“to intrigue visitors and put another slant on our previously beleaguered history”

There’s a report here on a short discussion in the Assembly Commission in favour of a more public display of a certain painting, detail on the left. Unfortunately someone, and we don’t seem to be told who, has requested that it go out on loan [we aren’t told where either – Ed]. Some caution may be required in any display, however, as the BBC’s Mark Devenport points out.. the painting has a history of causing some offence in certain quarters..

, , ,

  • It’s a pity that those who’re worried about the offensiveness or not of this painting didn’t go along to a recent exhibition at the Baby Grand. Hosted by the Belfast Media Group, the exhibition, some birds sing, some wounds heal, by acclaimed artist Conrad Atkinson, had a number of works inspired by the above painting. Another example of the Belfast Media Group letting in the light when other less enlightened players have been content to allow things stay in the dark….

  • Pete Baker

    OIli

    I suspect you might be confusing my references to the history of the painting with my personal opinion of it. So it goes.

    But your devotion to BMG does you proud. ;o)

  • páid

    as was almost sang in the jungle…….

    “Pope’s Floating Over…..

    Oh Yes, The Pope’s Floating Over”

  • I have no interest in your personal opinion of the painting.

  • Pete Baker

    I’m sure you’re not, OIli, but no-one actually seems to be “worried about the offensiveness or not of this painting”.

  • McGrath

    I am only offended because the pope can fly and I cant.

    Ha, if the painting is genuine, it turns out King William has been celebrated by the wrong people for the wrong reasons. An exposure of history rewritten.

    Or the 1933 Assembly members were on crack?

  • páid

    McGrath,

    As an Irish Nationalist, I am under absolutely under no illusions about the result of the Battle of the Boyne.

    Whatever about the Pope, we lost.

    Massively. Not yet recovered from it, in fact.

  • Pete Baker

    “Or the 1933 Assembly members were on crack?”

    Why bother with reality, when we have the McGrath version here in front of us..

    *shakes head*

  • Pete Baker

    páid

    “Whatever about the Pope, we lost.”

    A supposed loss, when a win would have put in place an absolute monarch, shouldn’t be considered as a loss.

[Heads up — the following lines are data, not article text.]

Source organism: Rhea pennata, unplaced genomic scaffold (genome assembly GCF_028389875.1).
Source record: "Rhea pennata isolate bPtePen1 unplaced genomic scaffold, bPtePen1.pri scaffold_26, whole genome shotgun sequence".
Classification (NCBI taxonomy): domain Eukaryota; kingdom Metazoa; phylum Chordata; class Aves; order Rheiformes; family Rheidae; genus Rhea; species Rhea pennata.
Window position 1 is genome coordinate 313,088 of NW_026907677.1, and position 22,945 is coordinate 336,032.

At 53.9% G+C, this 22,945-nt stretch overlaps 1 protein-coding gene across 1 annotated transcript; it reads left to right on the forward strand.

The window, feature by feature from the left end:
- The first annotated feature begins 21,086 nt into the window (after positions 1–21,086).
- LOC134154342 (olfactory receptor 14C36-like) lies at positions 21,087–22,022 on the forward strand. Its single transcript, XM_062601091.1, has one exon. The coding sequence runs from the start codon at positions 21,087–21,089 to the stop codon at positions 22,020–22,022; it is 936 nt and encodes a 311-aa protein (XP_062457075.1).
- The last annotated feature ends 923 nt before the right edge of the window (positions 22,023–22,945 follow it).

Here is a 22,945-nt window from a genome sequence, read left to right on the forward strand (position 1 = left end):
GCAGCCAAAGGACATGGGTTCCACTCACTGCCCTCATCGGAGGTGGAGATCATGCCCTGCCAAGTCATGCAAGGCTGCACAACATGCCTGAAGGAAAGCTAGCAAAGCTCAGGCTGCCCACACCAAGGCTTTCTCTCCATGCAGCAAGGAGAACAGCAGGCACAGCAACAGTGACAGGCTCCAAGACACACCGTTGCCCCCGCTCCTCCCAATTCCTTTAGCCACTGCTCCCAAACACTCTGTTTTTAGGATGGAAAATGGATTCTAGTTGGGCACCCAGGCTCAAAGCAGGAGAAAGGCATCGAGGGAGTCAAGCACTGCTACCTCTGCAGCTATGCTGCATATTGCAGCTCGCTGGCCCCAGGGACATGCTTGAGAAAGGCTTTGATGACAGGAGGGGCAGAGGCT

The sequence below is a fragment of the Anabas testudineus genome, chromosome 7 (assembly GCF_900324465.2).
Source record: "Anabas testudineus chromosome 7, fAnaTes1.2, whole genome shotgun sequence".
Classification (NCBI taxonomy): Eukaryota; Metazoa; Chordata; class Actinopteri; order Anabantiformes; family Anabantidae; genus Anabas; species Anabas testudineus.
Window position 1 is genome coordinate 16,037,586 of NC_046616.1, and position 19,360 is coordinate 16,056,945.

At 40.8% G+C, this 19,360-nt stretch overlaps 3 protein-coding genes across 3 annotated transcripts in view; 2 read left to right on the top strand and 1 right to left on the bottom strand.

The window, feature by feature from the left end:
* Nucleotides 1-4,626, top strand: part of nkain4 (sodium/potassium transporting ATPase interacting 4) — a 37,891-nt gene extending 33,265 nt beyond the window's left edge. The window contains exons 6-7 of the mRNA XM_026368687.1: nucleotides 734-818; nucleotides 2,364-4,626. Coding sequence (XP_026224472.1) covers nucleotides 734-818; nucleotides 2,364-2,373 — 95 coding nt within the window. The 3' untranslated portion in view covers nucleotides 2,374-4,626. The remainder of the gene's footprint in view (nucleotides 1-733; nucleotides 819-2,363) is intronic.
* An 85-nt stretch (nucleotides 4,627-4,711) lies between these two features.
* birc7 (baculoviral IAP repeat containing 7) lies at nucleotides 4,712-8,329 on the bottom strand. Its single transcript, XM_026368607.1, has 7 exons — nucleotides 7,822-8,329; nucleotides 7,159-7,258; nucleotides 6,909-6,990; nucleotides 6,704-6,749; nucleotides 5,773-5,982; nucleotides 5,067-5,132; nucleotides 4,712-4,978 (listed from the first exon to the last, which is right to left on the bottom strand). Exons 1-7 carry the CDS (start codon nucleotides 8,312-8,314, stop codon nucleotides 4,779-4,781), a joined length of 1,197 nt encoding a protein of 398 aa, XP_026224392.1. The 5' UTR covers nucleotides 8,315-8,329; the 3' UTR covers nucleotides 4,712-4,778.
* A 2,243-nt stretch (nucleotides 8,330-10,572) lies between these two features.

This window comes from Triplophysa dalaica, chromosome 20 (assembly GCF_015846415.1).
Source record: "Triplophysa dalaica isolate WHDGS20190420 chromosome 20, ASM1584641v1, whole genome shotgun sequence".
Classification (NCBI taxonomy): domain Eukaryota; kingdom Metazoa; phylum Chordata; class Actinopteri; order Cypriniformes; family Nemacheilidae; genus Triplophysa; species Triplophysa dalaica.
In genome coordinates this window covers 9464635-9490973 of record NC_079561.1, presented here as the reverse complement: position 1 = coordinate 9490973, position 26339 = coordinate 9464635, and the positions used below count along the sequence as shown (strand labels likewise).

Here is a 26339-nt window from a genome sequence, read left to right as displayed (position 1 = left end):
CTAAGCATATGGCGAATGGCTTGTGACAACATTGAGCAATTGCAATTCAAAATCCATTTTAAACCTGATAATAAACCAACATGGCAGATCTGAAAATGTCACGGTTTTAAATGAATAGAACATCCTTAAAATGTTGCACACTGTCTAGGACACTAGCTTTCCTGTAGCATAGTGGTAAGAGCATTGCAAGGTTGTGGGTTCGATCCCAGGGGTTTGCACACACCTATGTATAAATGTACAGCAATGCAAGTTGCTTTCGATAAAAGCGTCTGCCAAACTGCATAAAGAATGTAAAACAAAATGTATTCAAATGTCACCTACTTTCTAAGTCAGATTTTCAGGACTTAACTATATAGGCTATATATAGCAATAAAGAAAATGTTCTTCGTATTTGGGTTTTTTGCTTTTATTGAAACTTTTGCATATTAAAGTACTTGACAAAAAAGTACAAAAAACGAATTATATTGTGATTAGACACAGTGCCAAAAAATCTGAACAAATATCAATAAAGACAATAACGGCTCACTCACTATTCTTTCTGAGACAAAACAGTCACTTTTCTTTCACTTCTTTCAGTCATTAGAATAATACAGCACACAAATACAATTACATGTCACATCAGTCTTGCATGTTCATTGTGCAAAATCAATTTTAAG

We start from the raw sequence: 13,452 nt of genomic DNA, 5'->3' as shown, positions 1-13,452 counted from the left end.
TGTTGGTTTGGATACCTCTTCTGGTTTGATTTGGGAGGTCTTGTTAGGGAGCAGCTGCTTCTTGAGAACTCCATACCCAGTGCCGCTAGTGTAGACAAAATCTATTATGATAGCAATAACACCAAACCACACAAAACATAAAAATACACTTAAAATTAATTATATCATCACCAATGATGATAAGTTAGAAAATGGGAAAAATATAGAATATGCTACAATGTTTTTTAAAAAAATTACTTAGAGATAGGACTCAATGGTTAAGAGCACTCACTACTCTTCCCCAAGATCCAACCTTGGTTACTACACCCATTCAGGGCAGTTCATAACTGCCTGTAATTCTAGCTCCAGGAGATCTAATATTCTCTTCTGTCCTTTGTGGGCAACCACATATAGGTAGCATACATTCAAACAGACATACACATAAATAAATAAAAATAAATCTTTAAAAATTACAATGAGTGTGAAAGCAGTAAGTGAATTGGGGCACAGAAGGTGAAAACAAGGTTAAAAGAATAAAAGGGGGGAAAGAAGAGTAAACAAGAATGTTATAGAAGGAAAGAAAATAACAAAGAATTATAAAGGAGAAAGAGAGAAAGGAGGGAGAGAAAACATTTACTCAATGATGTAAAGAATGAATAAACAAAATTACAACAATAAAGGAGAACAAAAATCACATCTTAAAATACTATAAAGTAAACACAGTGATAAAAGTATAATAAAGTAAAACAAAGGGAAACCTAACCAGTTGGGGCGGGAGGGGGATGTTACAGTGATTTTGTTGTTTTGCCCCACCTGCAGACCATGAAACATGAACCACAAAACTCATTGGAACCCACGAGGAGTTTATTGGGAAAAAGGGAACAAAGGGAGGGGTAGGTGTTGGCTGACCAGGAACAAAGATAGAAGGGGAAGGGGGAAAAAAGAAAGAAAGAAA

In the circumstances, the win was the constitutional monarch who was enthroned.

  • Harry Flashman

    *we lost*

    Paid, I wasn’t aware that you regarded yourself as a follower of an Anglo-Scottish king who wished to impose an absolutist British based monarchy centred in London on the people of Ireland, not sure how that would have aided Irish nationalism. Still raise a glass the “King across the water” then do you?

    Interesting, I’ll have to bear that in mind when I read any of your other posts.

  • McGrath

    “Or the 1933 Assembly members were on crack?”

    Why bother with reality, when we have the McGrath version here in front of us..

    *shakes head*

    Posted by Pete Baker on Sep 25, 2007 @ 01:21 AM

    “Buying the picture, thought to be the work of William of Orange’s court artist Pieter van der Muelen, cost the old Stormont government £209 and four shillings.”

    “Art experts dispute whether the painting is the work of Pieter van der Meulen and whether the subject really is King William of Orange.”

    My “crack” reference was to call into question the judgement used to purchase the item by the old Northern Ireland government considering the very subject of the painting inst agreed upon.

    Sorry to have clouded your beautiful mind.

  • McGrath

    McGrath,

    As an Irish Nationalist, I am under absolutely under no illusions about the result of the Battle of the Boyne.

    Whatever about the Pope, we lost.

    Massively. Not yet recovered from it, in fact.

    Posted by páid on Sep 25, 2007 @ 01:19 AM

    When did the Battle of the Boyne end? It seems we are working out the fine details today.